The black letter.

I did the impossible, I finished Proust! I finished! I finished Marcel Proust! I am so proud of myself!

Well, as you might have found out by now, I didn’t finish À la recherche du temps perdu, no, of course not, I’m still trapped in one of those extended Guermantes reflections of his, I only finished Jean Santeuil, one might call it Proust for beginners, it should set them at ease as Proust himself didn’t finish that one either, writing, I mean, not just reading it. So, obviously he was a quitter, too. Ha! But I don’t give up that easily, and from now on, I’ll start wearing this Étrivière Double Tour by Hermès to remind me of my literary shortcomings. If ever I succeed in finishing Proust’s masterpiece, all volumes, all of them, all of these three thousand pages, I shall take it off again. Until then, it’s going to serve as a scarlet letter for everybody to see what a quitter I am — damn, I have to finish Hawthorne, too. Damn!

Having coffee with F. Scott Fitzgerald.

This is 14, rue de Tilsitt. Tilsitt, by the way, is that place in East Prussia where Napoleon signed a peace treaty in 1807 with the Russian Czar Alexander I and Prussian king Friedrich-Wilhelm III after winning the battle of Friedland – of course, there is an avenue de Friedland, too, quite next to it actually, as both streets belong to the architectural ensemble of Paris’ star-shaped Place Charles de Gaulle, with the Arc de Triomphe in its very middle. Anyway, numéro 14 of rue de Tilsitt was the address of none other than F. Scott Fitzgerald, and Zelda’s, of course. It was quite fine an address, some embassies around, avenue Foch as well, Paris’ most exclusive démeure, though at that time still called avenue du Bois, as Maréchal Foch, whom it was named after, a French héros of WWI, had only died in 1929, quite fitting for this fine couple, and especially for an author who has always felt so much at home with the rich and famous. Hemingway, ha!, Hemingway not so much, he and Hadley lived on the other bank, in the quartier latin on Rive Droite, the area intellectually dominated by the Sorbonne and fine old schools, their first apartment was on rue du Cardinal Lemoine, far less elegant, ever so far less, his tiny apartment had its loo in the staircase, to be shared with others, Gertrude Stein came for tea nonetheless. It was so small a place, Hemingway had to rent a room close-by, on rue Descartes, to have some space, or more precisely, some peace and quiet to write his stories, including the ones Hadley lost when traveling to Switzerland, they were never found, they’re lost forever, the lost generation, however, stays on, having me for coffee at the café downstairs on 14, rue de Tilsitt.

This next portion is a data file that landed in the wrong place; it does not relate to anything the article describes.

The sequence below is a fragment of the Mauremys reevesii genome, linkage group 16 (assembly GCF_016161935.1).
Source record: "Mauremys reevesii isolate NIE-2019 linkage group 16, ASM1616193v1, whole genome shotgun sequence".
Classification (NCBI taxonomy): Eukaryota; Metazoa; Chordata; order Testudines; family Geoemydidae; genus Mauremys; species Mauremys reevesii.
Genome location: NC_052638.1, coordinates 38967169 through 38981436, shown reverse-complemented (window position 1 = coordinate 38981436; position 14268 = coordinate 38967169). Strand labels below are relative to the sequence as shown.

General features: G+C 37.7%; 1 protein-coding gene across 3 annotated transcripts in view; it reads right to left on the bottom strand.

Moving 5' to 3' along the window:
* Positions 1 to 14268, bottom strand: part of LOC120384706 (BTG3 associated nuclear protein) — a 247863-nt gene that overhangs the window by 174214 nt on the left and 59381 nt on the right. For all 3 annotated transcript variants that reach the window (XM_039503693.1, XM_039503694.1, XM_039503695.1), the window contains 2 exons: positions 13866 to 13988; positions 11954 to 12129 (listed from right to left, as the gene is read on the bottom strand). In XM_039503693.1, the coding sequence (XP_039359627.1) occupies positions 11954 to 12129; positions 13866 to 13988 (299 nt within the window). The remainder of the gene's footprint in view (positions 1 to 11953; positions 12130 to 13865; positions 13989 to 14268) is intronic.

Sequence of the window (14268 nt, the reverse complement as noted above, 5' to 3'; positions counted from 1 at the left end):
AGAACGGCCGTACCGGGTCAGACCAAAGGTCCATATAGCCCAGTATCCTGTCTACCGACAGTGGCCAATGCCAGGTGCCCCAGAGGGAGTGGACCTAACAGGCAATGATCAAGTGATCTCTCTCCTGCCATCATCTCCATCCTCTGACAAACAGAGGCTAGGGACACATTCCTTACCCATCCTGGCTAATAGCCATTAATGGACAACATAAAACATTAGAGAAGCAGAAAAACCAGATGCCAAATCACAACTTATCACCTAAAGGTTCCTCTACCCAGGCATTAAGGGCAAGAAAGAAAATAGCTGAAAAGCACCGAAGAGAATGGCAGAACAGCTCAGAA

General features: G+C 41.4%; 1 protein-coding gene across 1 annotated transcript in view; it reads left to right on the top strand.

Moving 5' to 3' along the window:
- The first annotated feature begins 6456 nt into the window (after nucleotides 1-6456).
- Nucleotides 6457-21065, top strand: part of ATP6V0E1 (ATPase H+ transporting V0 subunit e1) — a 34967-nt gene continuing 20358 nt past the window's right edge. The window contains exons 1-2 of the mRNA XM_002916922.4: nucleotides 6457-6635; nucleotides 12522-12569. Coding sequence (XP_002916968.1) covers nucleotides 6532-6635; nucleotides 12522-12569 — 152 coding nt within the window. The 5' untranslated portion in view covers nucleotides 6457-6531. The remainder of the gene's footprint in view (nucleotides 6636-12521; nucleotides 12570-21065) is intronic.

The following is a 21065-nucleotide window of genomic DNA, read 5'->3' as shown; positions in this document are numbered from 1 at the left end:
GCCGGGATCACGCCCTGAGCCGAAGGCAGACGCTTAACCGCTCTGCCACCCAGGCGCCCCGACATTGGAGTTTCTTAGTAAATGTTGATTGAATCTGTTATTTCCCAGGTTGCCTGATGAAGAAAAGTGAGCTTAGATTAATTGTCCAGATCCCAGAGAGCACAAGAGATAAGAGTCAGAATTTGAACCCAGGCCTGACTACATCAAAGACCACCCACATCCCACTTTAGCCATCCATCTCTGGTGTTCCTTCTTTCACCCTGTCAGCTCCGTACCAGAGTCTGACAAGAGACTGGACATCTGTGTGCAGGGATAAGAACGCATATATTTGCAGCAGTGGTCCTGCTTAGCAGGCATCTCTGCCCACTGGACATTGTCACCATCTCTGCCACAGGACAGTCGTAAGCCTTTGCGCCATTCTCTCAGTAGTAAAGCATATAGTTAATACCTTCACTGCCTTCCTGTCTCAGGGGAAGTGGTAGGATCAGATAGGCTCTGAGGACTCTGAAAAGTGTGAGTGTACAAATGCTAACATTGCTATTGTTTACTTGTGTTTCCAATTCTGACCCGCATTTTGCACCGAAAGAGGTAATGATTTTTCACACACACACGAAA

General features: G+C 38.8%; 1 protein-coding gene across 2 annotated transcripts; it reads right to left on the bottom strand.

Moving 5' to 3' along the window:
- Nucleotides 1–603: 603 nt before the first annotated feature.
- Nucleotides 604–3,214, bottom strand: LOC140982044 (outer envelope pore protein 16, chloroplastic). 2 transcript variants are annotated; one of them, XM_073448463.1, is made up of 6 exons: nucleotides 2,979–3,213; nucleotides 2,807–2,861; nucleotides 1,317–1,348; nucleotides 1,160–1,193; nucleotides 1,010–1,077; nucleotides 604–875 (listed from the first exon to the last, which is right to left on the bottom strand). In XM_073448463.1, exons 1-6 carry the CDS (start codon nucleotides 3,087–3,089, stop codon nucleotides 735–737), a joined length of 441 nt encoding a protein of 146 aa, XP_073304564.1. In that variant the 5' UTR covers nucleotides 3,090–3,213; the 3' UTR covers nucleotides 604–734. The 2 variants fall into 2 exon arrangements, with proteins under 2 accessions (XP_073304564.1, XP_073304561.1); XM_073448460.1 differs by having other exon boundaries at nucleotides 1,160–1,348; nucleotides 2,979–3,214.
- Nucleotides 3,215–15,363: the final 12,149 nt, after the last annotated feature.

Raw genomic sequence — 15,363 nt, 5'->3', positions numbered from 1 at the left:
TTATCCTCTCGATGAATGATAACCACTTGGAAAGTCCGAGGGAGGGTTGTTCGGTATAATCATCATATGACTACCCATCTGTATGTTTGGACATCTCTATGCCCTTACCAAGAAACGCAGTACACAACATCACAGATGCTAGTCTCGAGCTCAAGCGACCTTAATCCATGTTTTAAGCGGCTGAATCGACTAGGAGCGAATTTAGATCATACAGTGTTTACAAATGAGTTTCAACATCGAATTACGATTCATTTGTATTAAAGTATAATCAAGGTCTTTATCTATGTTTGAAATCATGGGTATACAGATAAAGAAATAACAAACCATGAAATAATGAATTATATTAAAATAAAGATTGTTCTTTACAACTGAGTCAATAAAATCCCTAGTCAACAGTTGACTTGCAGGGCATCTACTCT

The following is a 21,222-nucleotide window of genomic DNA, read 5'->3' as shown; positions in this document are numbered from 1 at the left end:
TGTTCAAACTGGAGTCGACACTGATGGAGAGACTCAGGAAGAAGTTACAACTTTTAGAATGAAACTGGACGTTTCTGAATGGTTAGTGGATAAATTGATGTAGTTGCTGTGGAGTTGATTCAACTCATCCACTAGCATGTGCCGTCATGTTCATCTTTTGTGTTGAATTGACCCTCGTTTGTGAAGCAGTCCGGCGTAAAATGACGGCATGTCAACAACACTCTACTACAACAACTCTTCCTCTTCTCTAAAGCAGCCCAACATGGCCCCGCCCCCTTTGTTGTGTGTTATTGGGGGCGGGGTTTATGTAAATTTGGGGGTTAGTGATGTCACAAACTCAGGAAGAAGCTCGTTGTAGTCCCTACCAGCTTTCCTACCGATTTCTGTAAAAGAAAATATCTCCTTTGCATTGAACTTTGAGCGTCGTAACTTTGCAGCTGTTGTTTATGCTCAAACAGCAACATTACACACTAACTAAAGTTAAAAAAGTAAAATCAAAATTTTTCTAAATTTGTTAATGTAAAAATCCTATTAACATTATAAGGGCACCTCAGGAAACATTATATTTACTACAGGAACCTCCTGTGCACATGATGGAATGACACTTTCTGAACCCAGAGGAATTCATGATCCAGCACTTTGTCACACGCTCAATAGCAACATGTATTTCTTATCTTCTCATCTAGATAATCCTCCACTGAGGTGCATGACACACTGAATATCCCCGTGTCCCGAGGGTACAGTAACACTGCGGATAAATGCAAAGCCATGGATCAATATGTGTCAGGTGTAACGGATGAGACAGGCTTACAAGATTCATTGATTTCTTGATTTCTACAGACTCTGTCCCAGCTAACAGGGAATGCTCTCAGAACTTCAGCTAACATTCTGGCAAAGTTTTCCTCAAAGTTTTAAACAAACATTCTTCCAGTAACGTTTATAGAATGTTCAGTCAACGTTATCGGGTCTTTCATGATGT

My life’s travels.

Books. Love them. They are the only thing capable of transporting you anwhere you want to go, or rather not, where they take you is your own responsability, they took me from cover to cover, the journey was always the true destination, I was unstoppable, I left Berlin in a hurry for Zurich when Hitler stole pink rabbit, I never returned, I can’t forget the living wallpaper design in Zurich either, it’s stuck in my mind forever, I still feel the fever, too, and the icy rejection of Paris’ avenue Foch residents, I lost my trust in relatives that day, haven’t changed my mind since, that dislike of kinfolk was cemented when I went to Brideshead, I often returned happily, nonetheless, to Charles Ryder’s Brideshead, that is, to Sebastian Flyte’s not so much, many years later, I injected morphine, through my trousers, in a taxi in Zurich, just in time before complete break down, the relief was ever so painful, in rehab, I spent time in the GDR, in Dresden’s Weißer Hirsch, a residential area whose villas overlook the town, the tower, we called it, political resentments ex cathedra, always followed by the Staatssicherheit, some pale blue ink in a lady’s hand brought me back to early 1900’s Vienna, waltzing while turning to the left as well as to the right, ever so elegantly, my experiences are vast, I’m proud to say, I know what snow and war feels like, never lost a limb, though, but hell, I know what that feels like, too, or a broken heart, my Russian soul found itself described, so well, and, for once, understood, what a comfort, over the years, I became a close friend of Coco Chanel’s friends, and foes, and an even more intimate one of Thomas Mann, I know all about his wet dreams and sudden fears, which I happily forget about when being stuck again in an endless stream of my truth’s consciousness.